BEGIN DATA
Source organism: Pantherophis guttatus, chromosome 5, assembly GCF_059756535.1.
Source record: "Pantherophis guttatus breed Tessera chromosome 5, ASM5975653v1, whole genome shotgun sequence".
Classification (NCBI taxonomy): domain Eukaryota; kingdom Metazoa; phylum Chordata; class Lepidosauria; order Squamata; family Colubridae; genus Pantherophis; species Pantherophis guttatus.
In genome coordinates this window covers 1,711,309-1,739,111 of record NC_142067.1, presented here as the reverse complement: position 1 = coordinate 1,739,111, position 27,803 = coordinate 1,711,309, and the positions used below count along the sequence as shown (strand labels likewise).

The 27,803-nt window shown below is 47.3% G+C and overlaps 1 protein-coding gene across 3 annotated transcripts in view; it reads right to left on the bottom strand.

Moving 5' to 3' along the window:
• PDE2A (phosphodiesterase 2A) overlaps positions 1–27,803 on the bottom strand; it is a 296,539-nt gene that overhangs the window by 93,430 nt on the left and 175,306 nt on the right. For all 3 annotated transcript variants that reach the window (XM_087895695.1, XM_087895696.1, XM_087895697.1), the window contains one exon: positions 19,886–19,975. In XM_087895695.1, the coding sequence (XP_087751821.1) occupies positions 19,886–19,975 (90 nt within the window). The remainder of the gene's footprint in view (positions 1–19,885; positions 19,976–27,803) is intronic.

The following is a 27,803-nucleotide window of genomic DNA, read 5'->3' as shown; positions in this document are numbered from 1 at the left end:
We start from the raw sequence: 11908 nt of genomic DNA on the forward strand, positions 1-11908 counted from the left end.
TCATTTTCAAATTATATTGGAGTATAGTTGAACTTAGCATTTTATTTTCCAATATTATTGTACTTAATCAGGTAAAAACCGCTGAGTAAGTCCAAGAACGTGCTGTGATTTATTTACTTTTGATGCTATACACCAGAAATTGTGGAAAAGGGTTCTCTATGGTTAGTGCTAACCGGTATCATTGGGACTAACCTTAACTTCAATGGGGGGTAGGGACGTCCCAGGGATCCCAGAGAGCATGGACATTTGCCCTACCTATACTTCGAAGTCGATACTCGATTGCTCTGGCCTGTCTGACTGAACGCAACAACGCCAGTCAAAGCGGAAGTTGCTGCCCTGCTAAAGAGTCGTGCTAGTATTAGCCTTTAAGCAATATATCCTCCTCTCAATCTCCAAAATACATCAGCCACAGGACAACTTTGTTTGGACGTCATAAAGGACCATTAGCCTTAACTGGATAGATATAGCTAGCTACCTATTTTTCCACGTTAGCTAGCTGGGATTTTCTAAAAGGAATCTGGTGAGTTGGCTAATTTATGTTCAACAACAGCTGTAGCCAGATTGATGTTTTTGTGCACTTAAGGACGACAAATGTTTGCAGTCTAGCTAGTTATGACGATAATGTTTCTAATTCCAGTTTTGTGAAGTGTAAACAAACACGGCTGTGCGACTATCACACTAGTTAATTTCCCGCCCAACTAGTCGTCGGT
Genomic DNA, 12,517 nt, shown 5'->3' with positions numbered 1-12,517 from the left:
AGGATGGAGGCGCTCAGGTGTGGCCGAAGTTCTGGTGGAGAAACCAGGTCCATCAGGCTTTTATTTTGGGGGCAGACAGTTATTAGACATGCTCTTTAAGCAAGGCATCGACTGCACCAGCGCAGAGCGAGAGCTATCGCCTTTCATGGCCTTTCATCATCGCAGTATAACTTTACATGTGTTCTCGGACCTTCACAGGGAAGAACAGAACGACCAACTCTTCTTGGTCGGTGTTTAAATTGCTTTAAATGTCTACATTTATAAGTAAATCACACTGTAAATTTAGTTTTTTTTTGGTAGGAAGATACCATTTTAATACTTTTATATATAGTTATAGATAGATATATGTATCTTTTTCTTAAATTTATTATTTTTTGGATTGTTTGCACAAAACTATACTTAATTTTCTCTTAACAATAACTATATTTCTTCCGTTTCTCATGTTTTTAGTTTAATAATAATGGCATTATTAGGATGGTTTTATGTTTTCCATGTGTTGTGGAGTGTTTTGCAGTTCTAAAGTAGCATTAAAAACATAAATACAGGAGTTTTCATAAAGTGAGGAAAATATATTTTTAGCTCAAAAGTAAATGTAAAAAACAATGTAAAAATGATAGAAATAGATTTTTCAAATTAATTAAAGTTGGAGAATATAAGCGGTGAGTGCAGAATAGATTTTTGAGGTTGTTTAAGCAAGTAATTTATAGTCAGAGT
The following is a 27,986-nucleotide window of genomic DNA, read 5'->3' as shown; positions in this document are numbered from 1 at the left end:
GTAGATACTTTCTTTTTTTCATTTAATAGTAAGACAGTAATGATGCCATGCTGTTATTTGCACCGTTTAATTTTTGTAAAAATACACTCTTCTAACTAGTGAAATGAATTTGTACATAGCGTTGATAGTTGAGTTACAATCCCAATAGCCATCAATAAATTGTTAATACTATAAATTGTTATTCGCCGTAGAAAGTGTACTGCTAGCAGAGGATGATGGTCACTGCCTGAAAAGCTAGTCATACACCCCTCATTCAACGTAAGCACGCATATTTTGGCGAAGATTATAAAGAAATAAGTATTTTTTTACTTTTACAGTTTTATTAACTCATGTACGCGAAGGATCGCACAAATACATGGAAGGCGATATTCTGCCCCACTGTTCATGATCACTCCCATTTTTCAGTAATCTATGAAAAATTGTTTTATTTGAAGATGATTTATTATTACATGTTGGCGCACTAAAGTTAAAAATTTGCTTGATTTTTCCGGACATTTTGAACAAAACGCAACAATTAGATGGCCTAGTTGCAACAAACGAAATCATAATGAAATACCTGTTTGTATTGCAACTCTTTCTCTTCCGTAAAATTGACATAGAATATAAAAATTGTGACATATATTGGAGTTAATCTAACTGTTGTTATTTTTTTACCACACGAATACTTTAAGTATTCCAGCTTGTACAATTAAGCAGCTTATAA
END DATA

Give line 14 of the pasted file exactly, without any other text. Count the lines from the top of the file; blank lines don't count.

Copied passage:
GTAGATACTTTCTTTTTTTCATTTAATAGTAAGACAGTAATGATGCCATGCTGTTATTTGCACCGTTTAATTTTTGTAAAAATACACTCTTCTAACTAGTGAAATGAATTTGTACATAGCGTTGATAGTTGAGTTACAATCCCAATAGCCATCAATAAATTGTTAATACTATAAATTGTTATTCGCCGTAGAAAGTGTACTGCTAGCAGAGGATGATGGTCACTGCCTGAAAAGCTAGTCATACACCCCTCATTCAACGTAAGCACGCATATTTTGGCGAAGATTATAAAGAAATAAGTATTTTTTTACTTTTACAGTTTTATTAACTCATGTACGCGAAGGATCGCACAAATACATGGAAGGCGATATTCTGCCCCACTGTTCATGATCACTCCCATTTTTCAGTAATCTATGAAAAATTGTTTTATTTGAAGATGATTTATTATTACATGTTGGCGCACTAAAGTTAAAAATTTGCTTGATTTTTCCGGACATTTTGAACAAAACGCAACAATTAGATGGCCTAGTTGCAACAAACGAAATCATAATGAAATACCTGTTTGTATTGCAACTCTTTCTCTTCCGTAAAATTGACATAGAATATAAAAATTGTGACATATATTGGAGTTAATCTAACTGTTGTTATTTTTTTACCACACGAATACTTTAAGTATTCCAGCTTGTACAATTAAGCAGCTTATAA